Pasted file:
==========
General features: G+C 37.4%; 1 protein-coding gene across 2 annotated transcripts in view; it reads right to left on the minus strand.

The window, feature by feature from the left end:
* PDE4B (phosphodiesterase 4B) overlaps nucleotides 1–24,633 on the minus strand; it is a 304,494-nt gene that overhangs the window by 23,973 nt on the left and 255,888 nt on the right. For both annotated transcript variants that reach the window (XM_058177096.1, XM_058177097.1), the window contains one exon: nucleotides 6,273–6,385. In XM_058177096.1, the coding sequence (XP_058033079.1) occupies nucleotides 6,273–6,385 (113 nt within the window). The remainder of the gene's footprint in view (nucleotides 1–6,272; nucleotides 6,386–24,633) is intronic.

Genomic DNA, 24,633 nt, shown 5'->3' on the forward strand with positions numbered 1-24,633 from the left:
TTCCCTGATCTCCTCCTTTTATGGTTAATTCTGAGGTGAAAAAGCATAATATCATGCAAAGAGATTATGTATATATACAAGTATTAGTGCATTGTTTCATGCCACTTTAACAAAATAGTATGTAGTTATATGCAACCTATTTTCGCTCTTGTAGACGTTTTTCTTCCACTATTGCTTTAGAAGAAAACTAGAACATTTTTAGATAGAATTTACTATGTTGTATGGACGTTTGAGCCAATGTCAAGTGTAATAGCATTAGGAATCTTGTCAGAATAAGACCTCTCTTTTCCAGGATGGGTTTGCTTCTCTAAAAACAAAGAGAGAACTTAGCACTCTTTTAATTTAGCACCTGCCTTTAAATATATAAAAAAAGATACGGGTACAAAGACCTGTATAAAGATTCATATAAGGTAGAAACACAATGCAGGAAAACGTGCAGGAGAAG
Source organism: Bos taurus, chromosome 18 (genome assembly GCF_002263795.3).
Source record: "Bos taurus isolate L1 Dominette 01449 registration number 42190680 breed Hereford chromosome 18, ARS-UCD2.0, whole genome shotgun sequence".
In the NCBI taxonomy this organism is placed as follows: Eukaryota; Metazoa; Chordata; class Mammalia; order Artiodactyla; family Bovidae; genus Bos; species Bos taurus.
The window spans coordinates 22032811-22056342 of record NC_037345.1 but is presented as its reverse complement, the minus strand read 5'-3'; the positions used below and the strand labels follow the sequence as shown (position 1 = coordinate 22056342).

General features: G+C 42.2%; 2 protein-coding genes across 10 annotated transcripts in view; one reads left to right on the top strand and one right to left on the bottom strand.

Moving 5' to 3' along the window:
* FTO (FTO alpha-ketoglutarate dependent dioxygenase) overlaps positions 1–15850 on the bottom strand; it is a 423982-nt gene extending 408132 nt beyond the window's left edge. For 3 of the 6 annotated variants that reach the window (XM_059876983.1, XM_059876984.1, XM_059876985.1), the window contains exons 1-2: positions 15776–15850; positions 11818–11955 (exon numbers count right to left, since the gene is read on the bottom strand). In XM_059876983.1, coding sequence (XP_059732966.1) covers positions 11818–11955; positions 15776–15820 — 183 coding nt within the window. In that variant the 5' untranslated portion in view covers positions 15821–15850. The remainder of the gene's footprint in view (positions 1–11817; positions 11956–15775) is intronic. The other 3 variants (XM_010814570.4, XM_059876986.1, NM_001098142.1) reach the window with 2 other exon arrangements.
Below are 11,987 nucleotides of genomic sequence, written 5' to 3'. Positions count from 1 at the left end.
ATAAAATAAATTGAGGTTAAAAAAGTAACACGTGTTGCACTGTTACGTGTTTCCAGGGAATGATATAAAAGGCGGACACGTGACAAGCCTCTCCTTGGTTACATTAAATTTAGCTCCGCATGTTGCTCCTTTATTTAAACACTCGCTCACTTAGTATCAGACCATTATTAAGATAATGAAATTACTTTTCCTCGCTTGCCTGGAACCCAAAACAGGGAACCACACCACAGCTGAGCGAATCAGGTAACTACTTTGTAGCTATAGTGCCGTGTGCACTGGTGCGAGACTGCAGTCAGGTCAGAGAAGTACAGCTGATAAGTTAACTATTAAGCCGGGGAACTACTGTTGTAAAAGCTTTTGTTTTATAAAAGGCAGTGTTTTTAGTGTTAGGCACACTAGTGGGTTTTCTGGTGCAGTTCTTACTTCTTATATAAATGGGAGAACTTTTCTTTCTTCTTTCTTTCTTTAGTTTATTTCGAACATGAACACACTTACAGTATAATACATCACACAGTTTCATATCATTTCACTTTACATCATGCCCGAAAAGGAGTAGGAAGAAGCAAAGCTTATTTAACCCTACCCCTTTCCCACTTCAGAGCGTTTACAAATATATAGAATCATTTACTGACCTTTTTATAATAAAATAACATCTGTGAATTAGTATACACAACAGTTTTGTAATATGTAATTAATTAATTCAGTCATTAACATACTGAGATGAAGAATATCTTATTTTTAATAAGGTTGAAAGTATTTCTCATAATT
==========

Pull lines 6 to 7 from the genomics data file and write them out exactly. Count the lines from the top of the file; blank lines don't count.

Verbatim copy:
Source organism: Bos taurus, chromosome 18 (genome assembly GCF_002263795.3).
Source record: "Bos taurus isolate L1 Dominette 01449 registration number 42190680 breed Hereford chromosome 18, ARS-UCD2.0, whole genome shotgun sequence".